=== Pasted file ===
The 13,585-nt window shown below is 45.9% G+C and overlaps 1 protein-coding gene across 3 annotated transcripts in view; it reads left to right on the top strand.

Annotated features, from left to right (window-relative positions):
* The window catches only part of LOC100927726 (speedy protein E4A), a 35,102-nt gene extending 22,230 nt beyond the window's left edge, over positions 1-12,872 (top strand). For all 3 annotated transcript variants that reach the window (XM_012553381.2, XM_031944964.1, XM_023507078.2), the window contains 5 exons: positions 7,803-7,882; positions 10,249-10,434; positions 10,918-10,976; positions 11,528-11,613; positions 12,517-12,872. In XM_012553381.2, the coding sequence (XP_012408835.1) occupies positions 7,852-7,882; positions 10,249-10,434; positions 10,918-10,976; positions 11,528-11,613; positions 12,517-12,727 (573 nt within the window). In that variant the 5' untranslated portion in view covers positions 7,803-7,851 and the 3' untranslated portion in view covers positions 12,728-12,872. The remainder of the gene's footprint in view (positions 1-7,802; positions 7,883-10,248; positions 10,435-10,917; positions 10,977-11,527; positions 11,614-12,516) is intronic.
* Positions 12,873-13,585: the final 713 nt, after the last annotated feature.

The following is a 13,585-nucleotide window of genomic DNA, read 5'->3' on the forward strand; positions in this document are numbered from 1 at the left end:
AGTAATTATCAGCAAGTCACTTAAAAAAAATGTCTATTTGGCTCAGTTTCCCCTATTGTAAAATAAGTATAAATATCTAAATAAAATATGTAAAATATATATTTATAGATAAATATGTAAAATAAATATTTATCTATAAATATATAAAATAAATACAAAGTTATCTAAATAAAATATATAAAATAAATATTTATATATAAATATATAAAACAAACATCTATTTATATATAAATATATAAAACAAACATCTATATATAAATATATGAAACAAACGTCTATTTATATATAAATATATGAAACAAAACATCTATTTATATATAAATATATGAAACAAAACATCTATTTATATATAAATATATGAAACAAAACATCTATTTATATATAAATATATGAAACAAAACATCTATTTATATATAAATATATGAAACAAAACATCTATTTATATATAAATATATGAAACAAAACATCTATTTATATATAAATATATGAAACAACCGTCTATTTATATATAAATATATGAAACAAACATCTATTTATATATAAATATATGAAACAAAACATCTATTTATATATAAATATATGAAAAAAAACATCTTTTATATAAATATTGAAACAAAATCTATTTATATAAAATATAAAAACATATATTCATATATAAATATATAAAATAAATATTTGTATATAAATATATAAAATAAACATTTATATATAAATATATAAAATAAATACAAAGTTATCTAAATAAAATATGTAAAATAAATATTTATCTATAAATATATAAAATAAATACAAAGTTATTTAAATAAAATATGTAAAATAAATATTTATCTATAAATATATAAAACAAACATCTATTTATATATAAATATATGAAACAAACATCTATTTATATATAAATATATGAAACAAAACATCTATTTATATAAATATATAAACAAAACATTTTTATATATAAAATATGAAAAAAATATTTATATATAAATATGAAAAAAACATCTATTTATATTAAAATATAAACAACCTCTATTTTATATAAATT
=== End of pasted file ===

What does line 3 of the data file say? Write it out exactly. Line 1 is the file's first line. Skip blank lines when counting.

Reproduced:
* The window catches only part of LOC100927726 (speedy protein E4A), a 35,102-nt gene extending 22,230 nt beyond the window's left edge, over positions 1-12,872 (top strand). For all 3 annotated transcript variants that reach the window (XM_012553381.2, XM_031944964.1, XM_023507078.2), the window contains 5 exons: positions 7,803-7,882; positions 10,249-10,434; positions 10,918-10,976; positions 11,528-11,613; positions 12,517-12,872. In XM_012553381.2, the coding sequence (XP_012408835.1) occupies positions 7,852-7,882; positions 10,249-10,434; positions 10,918-10,976; positions 11,528-11,613; positions 12,517-12,727 (573 nt within the window). In that variant the 5' untranslated portion in view covers positions 7,803-7,851 and the 3' untranslated portion in view covers positions 12,728-12,872. The remainder of the gene's footprint in view (positions 1-7,802; positions 7,883-10,248; positions 10,435-10,917; positions 10,977-11,527; positions 11,614-12,516) is intronic.